Relative Something

*this* John W. Hays' take on things and experiences

Posts Tagged ‘nature

Incremental Change

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Like a slow train crawling along a track, I am seeing multiple signs of the changing seasons unfolding with an unstoppable impetus. I wish it would all take a pause long enough to give us added time cleaning up fallen trees and branches that are clearly visible in our woods now that the snow is gone. The clock is ticking toward the explosion of green leaves that will quickly obscure the views on either side of our trails.

What looks like a relatively simple effort now will soon become too thick with growth to effectively navigate for cutting and hauling.

On the drive home yesterday I noticed many of the farm fields are already being prepped with applications of manure fertilizer. One neighbor was out on his lawn tractor dragging something across the yard that looked like a way to break up the gopher mounds and molehills to smooth things out for that first mow of the season.

New shoots of green groundcover leaves are making an appearance all over the floor of our forest. It won’t be long and we will get a chance to see how many of our transplanted trillium plants are still surviving.

Even though there are still many places along our trails where there is standing water from the complete saturation of the soil, there are areas where some quick-growing grasses are sprouting taller than what my mower would cut off if I was able to be out mowing already.

The changes in the natural world are ongoing, day and night. Every walk around the property reveals something new that is growing or drying out. The trees are beginning to form the early hint of leaf buds that will soon create a fresh tint of yellowish-green crowns that are the precursor to the burst of actual leaves.

Many years of commuting have provided repeated evidence of how that new green glow shows up across the treetops in a matter of a day. One day, nothing. The next day, visible buds everywhere!

Every day the natural world is evolving, but I sense the locomotive of change from winter to spring is gathering much more spring-like momentum at our latitude this week.

Maybe we should start getting ready for summer while there’s still time.

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Written by johnwhays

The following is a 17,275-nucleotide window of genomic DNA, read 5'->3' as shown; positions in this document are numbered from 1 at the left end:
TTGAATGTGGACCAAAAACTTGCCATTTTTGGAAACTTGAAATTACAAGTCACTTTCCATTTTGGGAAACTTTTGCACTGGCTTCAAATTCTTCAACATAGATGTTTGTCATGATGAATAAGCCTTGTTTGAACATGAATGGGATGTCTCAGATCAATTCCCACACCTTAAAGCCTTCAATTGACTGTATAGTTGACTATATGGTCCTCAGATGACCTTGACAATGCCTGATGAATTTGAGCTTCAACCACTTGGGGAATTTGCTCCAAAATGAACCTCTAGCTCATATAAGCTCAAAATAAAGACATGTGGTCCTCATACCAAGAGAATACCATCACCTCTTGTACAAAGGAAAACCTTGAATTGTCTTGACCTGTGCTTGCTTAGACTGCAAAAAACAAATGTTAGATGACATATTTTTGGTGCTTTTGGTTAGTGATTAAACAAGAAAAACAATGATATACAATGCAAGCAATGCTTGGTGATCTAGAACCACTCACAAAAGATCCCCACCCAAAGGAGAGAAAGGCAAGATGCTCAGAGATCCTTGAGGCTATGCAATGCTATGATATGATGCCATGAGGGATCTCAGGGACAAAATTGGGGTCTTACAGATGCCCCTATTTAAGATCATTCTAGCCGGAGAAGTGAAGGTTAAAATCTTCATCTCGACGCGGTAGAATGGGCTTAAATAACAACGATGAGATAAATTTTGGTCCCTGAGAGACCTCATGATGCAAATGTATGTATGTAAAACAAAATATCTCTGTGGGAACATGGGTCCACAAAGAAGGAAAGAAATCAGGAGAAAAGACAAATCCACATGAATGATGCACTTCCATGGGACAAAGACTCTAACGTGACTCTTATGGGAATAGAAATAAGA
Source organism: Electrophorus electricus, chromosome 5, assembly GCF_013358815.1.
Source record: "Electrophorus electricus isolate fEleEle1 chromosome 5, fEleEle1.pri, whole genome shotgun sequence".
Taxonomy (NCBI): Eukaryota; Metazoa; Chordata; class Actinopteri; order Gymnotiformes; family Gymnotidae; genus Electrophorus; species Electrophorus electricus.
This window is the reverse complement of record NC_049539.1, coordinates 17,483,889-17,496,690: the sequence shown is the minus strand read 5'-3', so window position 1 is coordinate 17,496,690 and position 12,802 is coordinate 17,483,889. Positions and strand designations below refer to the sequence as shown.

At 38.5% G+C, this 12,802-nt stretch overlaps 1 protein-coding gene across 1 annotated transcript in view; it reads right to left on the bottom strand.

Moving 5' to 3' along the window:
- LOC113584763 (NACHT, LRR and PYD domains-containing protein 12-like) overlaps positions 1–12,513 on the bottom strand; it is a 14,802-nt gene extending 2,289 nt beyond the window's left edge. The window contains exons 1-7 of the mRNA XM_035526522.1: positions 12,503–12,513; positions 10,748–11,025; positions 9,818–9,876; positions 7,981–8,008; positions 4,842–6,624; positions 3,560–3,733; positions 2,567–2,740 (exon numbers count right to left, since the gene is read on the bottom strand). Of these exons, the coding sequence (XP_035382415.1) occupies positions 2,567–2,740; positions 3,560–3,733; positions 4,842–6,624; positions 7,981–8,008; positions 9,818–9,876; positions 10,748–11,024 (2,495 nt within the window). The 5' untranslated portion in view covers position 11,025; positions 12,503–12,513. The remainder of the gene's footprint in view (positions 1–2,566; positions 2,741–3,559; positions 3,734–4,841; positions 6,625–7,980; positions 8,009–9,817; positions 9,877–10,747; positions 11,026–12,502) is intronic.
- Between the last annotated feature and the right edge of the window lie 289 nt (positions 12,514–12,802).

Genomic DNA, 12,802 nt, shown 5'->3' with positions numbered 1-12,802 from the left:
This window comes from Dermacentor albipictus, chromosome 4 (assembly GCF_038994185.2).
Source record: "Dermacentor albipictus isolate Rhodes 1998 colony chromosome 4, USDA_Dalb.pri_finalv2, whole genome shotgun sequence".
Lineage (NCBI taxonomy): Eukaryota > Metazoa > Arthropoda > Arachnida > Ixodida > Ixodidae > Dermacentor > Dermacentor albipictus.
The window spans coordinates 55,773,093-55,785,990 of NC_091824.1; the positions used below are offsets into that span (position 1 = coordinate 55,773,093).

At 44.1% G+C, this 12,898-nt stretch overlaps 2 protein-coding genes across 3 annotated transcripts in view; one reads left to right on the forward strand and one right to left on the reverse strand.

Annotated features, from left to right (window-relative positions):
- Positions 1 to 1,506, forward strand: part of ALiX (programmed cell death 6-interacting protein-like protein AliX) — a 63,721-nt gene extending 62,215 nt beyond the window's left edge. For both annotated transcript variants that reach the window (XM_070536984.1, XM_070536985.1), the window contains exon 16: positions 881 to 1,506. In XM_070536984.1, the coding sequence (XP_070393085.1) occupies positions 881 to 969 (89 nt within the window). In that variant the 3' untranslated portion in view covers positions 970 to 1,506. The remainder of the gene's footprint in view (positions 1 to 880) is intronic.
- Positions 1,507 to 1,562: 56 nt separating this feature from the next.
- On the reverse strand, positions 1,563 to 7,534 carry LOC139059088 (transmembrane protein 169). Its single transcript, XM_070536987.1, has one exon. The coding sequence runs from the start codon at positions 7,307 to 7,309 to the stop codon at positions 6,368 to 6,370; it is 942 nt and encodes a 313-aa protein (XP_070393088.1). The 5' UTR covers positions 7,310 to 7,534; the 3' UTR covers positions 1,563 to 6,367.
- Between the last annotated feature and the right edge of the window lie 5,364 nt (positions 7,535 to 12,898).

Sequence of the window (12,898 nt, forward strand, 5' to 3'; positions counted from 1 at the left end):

April 7, 2020 at 6:00 am

Precarious Perch

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I would love to have been watching the action when this unlikely balance resulted. We’ve got a new “situation” not far off-trail in our woods today.

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It is so high that I’d rather not mess with trying to bring it down. Imagine what must have happened when that snapped off, tipped into the adjacent branches and then dropped back onto the trunk from which it had come. Impressive.

I would prefer that we soon have another high-wind event to wiggle the trees enough to dislodge that precarious perch so we don’t have to do it ourselves.

We probably have enough rope to toss a line over to pull it down, but I’m not too keen about spending much time beneath it.

For all the “widow-maker” half-fallen trees we endlessly see in our small acreage of woods, this one is a rarity.

Maybe our forest bathing excursions should require hard hats.

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Written by johnwhays

November 16, 2019 at 9:49 am

Too Tired

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My middle-of-June biking and camping week begins one week from today. I am looking forward to being able to ride first thing in the morning when I am fresh and surrounded by more than a hundred friends sharing the experience with me.

I resumed my forced preparation cycling yesterday after work, alone and exhausted before I even started. The good news is that my butt appears to be toughened up by last weekend’s riding. The bad news is that my 90-minute ride was far short in terms of preparation for the days and many hours I will be on the saddle in a week.

After the day of work and the drain of a long afternoon drive home, I was more interested in a nap than a ride, but I got out there anyway.

This morning, I am too tired to think and write. Here are a couple of images from my adventures up north last weekend to distract you…

I’m going back to bed to catch a few more winks of beauty sleep.

Talk amongst yourselves.

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Written by johnwhays

June 7, 2019 at 6:00 am

Windy Rain

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It was a dark and stormy night last night. Really. It was! Once again, we were pressed by winds that made the house flex and bent our trees over dramatically. It boggles my mind that anything remained standing, with our soil as saturated as it is.

There are small footprints in the mossy ground from young deer making the rounds in search of our many hostas, but the perennials have been slow to sprout in the absence of a warm and sunny growing day.

Cyndie says some of her labyrinth plants are showing signs of life, so maybe the deer will munch those until the rest of our “salad bar” landscape matures a little more.

I wonder what our property would look like if we stopped tending it and simply let the elements have their way. From one perspective, we are doing a lot to achieve desired results, but at the same time, our attempts appear rather feeble compared to the power of wind, precipitation, and temperature extremes that seem to know no bounds.